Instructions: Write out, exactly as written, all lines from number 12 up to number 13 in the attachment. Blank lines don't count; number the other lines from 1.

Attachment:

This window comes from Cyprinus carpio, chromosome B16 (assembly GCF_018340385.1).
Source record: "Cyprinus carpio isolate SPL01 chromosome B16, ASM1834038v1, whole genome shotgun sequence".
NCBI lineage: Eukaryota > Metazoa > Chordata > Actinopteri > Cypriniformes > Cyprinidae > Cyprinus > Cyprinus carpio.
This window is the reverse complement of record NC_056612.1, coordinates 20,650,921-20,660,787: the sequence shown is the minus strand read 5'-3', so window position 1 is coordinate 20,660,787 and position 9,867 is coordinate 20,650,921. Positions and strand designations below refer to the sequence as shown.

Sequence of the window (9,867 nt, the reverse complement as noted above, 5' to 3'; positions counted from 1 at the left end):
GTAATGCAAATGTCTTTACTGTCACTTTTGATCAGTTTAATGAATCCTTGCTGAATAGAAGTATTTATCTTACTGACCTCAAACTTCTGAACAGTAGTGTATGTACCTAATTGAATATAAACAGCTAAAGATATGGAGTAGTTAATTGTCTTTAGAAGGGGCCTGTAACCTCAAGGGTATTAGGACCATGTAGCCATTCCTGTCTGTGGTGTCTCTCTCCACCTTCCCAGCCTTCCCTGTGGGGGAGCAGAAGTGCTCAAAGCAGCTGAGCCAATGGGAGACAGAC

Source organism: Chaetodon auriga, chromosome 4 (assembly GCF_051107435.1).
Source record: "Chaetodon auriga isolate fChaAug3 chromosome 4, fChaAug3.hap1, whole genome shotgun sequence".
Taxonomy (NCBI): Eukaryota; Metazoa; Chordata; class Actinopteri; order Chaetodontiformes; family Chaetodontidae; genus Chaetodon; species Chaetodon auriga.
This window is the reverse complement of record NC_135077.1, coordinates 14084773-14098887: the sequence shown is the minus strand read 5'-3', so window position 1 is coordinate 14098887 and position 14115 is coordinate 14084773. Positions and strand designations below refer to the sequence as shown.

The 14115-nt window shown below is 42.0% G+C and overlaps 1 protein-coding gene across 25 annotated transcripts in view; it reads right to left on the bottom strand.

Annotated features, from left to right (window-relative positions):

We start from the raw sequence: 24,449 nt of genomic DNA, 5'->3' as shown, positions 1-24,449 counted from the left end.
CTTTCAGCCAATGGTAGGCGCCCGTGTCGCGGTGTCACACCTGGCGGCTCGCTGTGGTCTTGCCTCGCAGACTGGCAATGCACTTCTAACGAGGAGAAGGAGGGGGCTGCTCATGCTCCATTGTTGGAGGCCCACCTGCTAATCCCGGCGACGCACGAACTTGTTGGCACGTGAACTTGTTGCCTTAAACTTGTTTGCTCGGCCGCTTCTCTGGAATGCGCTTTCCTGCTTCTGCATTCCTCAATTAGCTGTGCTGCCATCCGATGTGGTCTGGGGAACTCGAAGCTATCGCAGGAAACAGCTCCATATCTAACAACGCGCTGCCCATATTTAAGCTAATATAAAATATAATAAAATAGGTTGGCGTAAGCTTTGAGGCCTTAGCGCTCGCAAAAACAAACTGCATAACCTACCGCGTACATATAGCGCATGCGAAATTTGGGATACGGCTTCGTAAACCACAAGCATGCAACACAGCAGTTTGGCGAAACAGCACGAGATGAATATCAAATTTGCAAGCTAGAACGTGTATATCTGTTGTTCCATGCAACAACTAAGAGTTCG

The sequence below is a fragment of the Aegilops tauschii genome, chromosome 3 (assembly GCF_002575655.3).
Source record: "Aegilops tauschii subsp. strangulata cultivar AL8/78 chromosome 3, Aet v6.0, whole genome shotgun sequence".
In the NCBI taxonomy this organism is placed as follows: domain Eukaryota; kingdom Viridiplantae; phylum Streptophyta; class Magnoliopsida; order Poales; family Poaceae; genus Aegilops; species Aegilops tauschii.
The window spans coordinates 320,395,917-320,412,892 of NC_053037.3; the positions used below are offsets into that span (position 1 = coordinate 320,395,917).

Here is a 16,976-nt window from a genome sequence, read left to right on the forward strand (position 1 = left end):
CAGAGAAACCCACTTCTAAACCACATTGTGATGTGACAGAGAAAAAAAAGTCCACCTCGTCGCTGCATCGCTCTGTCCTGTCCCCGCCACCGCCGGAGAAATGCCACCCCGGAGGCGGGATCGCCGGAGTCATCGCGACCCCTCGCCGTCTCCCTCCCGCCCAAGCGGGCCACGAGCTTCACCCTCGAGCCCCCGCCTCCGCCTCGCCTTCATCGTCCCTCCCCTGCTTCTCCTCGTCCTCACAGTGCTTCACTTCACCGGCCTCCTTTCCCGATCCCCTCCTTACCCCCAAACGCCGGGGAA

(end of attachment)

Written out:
Annotated features, from left to right (window-relative positions):

We start from the raw sequence: 24,449 nt of genomic DNA, 5'->3' as shown, positions 1-24,449 counted from the left end.